There’s a lot of talk these days about the disappearance of the tenured professor. We now regularly hear that most of the undergraduate teaching these days is done not by the experienced, expert, tenured professor, but rather by the “ill-paid, overworked lecturer.” When statistics are given, they are for the country as a whole, but those numbers, I suspect, paper over vast differences among different kinds of schools.
In my department, for instance, there are seventeen teaching positions in total. Of those, thirteen are full time and eleven of those are tenured or tenure-track. Of the four who teach part time, one works at the university in another capacity, another is a professional writer married to a tenure-track member. The third is employed elsewhere, and the last is a woman who has just finished her MA and is teaching part time while she applies for her PhD. They each teach the equivalent of one full course per year, generally in areas where the course offerings and enrollments cannot justify full-time positions. Overall, our under-paid part-timers teach about ten percent of our course offerings. Even if you include the full-time sessionals (who are paid using the same grids as tenure-track people, and who have similar benefits), around three-quarters of our courses are taught by tenured and tenure-track faculty.
To be sure, our part-time faculty members are not paid as much as full-time members, but, by the same token, they do not have non-teaching responsibilities either. They are not expected to maintain a research program, for instance, nor do they have to sit on the various committees, boards, and task forces that the rest of us do.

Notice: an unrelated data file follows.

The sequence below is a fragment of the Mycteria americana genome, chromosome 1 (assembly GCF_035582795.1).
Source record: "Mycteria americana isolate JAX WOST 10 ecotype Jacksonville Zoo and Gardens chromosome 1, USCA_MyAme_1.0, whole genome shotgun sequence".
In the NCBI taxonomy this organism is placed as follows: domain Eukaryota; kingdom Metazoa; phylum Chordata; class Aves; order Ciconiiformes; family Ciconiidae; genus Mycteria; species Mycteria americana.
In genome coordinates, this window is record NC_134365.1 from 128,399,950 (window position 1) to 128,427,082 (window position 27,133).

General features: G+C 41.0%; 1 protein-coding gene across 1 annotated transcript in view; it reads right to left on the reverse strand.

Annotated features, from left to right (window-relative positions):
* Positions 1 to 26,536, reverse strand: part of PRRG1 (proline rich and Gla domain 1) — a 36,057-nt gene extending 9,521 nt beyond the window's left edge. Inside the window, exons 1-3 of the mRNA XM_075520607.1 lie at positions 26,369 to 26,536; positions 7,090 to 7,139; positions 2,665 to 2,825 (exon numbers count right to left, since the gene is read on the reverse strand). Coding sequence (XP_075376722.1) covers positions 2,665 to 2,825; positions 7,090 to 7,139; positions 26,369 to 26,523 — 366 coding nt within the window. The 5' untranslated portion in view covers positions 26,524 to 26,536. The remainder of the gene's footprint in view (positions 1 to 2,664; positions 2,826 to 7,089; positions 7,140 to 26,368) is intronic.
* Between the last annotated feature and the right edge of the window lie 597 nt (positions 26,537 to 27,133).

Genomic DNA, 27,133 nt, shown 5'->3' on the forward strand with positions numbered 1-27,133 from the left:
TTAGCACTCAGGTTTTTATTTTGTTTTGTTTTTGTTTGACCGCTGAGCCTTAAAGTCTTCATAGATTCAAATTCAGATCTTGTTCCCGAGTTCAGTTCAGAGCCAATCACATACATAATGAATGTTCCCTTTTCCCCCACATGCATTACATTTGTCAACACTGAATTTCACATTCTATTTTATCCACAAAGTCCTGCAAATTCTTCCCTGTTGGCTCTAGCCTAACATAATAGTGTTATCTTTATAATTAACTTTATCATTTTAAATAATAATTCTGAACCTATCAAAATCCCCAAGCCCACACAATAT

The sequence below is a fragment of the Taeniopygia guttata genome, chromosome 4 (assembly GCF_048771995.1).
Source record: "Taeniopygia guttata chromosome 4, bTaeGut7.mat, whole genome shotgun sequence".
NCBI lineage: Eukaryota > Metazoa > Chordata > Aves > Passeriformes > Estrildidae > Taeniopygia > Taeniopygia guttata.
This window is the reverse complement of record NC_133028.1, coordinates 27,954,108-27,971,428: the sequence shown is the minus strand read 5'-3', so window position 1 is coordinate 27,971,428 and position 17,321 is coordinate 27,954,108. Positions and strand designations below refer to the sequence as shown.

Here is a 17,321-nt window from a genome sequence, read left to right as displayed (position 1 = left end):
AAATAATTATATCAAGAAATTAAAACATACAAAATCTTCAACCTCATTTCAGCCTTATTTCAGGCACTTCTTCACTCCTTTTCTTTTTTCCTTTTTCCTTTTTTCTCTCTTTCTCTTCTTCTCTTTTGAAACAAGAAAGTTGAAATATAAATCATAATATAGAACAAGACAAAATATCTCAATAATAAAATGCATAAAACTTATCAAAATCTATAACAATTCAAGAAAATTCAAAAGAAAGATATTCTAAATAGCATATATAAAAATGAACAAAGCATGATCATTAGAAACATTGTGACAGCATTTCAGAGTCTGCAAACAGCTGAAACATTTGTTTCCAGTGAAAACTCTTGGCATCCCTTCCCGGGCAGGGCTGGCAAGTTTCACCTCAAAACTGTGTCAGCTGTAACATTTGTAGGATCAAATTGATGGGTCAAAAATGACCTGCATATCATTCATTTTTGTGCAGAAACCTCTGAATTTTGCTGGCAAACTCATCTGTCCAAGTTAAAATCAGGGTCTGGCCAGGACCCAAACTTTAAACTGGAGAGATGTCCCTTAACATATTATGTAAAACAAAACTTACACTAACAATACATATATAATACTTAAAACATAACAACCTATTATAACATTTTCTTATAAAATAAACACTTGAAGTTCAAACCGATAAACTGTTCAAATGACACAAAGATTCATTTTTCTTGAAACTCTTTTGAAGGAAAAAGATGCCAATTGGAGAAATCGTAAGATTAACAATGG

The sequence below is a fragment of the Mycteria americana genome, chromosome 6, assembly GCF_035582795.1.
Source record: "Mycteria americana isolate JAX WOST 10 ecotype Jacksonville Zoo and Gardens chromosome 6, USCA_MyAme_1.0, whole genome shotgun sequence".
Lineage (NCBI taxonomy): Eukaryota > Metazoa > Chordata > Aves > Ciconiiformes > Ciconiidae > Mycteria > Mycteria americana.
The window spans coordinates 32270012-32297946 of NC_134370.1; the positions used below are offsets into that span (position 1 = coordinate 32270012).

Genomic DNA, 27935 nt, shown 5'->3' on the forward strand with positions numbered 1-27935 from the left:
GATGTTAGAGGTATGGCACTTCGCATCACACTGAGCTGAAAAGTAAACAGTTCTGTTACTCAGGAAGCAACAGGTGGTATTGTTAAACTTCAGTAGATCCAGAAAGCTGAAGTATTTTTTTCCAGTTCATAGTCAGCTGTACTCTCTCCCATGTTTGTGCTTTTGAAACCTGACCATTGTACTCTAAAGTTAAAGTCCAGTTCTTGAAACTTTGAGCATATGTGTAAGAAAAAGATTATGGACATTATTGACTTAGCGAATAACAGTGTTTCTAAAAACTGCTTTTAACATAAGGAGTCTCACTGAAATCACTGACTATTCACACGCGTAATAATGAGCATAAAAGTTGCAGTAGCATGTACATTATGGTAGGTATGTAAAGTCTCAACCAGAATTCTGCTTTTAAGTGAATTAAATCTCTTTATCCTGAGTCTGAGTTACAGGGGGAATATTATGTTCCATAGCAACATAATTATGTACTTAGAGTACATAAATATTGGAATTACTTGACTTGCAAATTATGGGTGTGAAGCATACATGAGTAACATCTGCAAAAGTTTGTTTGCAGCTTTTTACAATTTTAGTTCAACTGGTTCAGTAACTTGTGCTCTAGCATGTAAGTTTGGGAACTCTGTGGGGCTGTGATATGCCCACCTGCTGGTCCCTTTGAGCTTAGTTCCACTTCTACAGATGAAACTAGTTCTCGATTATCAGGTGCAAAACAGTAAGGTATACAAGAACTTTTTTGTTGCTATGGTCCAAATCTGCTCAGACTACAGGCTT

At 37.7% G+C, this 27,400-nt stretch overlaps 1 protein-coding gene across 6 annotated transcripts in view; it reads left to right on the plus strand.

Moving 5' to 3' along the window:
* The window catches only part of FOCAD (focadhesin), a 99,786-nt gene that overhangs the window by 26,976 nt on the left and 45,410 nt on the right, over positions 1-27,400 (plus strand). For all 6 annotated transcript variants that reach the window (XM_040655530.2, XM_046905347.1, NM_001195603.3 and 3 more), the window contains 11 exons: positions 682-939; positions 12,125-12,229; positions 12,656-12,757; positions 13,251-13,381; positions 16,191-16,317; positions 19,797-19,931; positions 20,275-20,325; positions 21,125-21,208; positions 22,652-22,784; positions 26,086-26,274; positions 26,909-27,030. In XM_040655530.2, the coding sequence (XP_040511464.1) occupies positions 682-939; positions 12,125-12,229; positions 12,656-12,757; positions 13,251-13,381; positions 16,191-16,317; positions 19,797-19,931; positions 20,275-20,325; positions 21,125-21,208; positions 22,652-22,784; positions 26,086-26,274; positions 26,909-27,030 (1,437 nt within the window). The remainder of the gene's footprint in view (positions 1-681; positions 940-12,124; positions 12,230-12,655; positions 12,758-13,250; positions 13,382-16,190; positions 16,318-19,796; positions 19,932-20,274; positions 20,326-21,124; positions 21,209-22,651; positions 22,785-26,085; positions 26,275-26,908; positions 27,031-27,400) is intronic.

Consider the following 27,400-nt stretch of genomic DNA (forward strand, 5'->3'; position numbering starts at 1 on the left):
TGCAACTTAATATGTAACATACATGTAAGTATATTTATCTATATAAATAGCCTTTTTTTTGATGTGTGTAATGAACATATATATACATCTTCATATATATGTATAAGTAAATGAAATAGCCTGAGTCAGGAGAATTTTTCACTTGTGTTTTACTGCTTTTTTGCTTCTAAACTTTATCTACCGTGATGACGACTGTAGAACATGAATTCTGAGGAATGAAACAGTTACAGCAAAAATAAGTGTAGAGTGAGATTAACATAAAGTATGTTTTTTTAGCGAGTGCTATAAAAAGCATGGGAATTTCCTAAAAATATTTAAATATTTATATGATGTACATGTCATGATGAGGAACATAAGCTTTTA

In other words, no “roads scholars” here.
The reason a university like mine does not employ an army of sessional instructors is not because we are superior in terms of virtue. It’s practical. We simply can’t. In Toronto or Vancouver or Montreal, there is a veritable sea of PhDs looking for work, and universities take advantage. In Cape Breton we only have the sea, not the PhDs, and to attract scholars we need to offer tenure-track — or at least full time — work. I suspect much the same situation obtains in Antigonish, and Brandon, and other small places removed from major centres.
So while at many universities, students can get through much of their degree without ever meeting a tenured faculty member, at a small school like mine, you can easily meet five of them the first week. There are some disadvantages to a small-town school, but laments about the state of “today’s university” ignore some of the real advantages.